Google Tasks Employees With Editing Generative AI Chatbot Bard’s Wrong Answers and Hours of Weekly Testing
Google has asked employees to manually update its forthcoming generative AI chatbot Bard when they spot an incorrect response during interactions, according to a CNBC report. The request from Google Search vice president Prabhakar Raghavan follows on the heels of Google CEO Sundar Pichai’s message to the company urging them all to spend two to four hours a week engaging with and testing Bard. The appeal from the two executives only a week after Google announced Bard is likely at least partly motivated by embarrassment over the factual error in Bard’s introductory video.
The video promoting Bard revealed at Google’s event and shared online claims that the James Webb Space Telescope took the first pictures of an exosolar planet, one outside of Earth’s own solar system. That’s incorrect, as the European Southern Observatory’s Very Large Telescope earned that distinction. Bard is powered by Google’s LaMDA large language model. It’s a powerful algorithm but far from infallible. The same goes for any LLM right now, but the very public error undoubtedly factors into the messages from the executives. Enhancing accuracy after that misstep is likely a central focus for the main team developing Bard, but Raghavan and Pichai are both looking to the broader Google community for additional help.
Raghavan’s email suggests employees talk to Bard about subjects they know well. The Google staff can position themselves as authorities able to spot errors with confidence and know a better response to add to the information in the databases Bard is pulling from. The message includes links to a guide for adjusting Bard and a do’s and don’ts page. The list is mostly common sense, with more than one encouraging, polite, neutral tone response. Several others highlight Google’s caution in allowing people to think of Bard as human or with genuine emotion.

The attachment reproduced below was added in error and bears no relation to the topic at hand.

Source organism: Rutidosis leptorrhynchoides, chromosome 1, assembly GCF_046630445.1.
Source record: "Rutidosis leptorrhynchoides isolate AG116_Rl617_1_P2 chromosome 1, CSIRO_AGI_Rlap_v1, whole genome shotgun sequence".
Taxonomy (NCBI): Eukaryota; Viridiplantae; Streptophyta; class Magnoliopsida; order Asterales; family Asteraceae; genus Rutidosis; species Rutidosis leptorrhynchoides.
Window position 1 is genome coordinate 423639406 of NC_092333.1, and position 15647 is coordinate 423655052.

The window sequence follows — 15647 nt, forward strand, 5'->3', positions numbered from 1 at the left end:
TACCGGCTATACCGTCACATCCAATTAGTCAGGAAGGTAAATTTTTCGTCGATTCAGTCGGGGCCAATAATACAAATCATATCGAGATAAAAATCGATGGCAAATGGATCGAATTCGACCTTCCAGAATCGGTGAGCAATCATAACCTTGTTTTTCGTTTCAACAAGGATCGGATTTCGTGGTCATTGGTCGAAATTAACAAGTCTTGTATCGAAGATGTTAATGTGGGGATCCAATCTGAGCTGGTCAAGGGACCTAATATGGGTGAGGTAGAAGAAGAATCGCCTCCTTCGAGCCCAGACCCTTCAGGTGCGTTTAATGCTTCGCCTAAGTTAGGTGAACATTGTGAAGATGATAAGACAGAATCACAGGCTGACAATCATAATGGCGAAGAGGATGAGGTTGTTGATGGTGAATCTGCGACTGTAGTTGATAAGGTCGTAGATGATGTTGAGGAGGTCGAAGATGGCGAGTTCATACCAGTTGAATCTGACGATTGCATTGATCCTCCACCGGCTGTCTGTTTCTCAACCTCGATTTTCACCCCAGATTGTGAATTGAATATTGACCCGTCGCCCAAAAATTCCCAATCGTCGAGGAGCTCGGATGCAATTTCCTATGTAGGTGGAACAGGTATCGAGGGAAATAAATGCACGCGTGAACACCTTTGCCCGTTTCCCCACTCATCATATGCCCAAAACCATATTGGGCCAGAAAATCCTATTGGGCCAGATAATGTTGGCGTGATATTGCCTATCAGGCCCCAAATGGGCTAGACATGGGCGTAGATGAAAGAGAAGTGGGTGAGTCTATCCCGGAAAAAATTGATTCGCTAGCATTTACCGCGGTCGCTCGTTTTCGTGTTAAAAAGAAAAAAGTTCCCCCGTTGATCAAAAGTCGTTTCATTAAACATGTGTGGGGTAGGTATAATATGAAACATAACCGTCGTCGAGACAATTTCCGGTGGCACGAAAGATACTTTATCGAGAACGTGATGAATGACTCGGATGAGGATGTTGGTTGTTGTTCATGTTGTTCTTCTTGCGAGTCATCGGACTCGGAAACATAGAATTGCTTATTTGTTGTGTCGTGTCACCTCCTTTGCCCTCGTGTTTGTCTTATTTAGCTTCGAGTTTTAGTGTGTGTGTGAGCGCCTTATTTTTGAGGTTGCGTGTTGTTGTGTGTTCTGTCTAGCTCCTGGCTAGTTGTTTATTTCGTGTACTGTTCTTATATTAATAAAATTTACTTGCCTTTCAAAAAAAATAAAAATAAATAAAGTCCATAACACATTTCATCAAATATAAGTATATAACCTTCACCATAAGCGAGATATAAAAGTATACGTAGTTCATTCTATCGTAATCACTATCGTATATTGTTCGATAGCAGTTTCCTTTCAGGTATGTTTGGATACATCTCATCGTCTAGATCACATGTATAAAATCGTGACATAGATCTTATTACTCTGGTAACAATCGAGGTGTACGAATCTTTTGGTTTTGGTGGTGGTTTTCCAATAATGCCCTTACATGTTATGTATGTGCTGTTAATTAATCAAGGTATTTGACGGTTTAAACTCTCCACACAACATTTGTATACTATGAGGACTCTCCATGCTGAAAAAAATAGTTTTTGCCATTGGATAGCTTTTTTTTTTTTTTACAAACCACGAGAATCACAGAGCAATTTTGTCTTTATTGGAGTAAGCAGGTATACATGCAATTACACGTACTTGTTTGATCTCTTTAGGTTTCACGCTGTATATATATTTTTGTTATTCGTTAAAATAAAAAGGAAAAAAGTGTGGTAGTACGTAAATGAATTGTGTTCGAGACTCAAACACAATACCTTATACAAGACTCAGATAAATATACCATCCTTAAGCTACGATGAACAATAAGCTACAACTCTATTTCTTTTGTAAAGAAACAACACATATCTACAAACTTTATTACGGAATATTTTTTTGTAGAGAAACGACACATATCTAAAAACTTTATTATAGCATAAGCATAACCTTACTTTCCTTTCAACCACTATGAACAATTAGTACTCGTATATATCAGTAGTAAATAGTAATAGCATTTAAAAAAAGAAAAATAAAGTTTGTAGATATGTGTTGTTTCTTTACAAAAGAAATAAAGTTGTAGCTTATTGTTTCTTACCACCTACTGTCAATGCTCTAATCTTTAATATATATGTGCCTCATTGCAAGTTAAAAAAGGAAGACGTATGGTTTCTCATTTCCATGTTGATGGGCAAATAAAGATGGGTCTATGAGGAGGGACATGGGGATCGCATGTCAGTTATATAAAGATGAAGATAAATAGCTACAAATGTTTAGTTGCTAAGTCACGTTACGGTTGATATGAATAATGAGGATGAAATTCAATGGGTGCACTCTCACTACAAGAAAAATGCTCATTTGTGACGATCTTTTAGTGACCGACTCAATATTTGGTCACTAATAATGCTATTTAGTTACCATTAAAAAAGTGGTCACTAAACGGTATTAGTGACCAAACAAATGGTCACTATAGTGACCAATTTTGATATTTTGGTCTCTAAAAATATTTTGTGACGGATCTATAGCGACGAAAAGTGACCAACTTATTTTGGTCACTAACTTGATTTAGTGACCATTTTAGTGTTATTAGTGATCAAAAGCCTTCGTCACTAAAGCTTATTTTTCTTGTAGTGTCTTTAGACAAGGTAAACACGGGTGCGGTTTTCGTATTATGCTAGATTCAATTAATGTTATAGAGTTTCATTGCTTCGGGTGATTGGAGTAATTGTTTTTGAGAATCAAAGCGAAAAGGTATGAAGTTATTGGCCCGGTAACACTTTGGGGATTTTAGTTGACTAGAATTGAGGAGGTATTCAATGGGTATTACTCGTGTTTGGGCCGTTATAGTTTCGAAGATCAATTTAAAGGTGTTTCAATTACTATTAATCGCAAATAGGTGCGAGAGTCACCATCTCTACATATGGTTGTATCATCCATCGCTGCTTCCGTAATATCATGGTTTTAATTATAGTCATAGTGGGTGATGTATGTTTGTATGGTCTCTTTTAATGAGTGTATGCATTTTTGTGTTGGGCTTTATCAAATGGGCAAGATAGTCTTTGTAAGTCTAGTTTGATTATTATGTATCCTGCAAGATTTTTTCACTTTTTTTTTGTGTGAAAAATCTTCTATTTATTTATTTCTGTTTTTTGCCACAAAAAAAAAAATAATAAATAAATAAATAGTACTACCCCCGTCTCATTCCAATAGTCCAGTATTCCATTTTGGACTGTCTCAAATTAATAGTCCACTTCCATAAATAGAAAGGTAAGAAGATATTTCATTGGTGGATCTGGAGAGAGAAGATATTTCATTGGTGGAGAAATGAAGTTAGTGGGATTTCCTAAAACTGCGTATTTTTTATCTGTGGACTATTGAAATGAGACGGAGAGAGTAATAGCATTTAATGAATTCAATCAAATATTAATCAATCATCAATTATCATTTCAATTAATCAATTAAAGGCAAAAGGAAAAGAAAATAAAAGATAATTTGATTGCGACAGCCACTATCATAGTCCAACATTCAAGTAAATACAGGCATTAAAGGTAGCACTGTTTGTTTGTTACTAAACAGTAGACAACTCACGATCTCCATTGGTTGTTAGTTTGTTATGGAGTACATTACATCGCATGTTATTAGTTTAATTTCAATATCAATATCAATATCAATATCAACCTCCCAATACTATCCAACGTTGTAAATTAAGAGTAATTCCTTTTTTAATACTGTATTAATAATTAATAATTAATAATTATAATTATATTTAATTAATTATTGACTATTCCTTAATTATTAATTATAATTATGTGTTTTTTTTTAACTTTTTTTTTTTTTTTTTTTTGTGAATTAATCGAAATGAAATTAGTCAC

“Bard learns best by example, so taking the time to rewrite a response thoughtfully will go a long way in helping us to improve the mode,” Raghavan wrote in the email seen by CNET and confirmed by Voicebot.
Pichai’s email to employees about Bard arrived on the same day as Raghavan. He didn’t point to a particular task for those using Bard; he just encouraged the thousands of employees to visit and try it out Bard for two to four hours a week. Though Pichai didn’t cite the presentation and flawed video, he did obliquely touch on issues with Bard and criticism over Google’s generally slower approach to developing the generative tech for customer use relative to the buzzing around OpenAI and Microsoft following the initial launch of the Bing search engine and Edge web browser running on an upgraded version of the AI used by OpenAI for ChatGPT.
“Some of our most successful products were not first to market. They gained momentum because they solved important user needs and were built on deep technical insights,” Pichai wrote. “The most important thing we can do right now is to focus on building a great product and developing it responsibly.”
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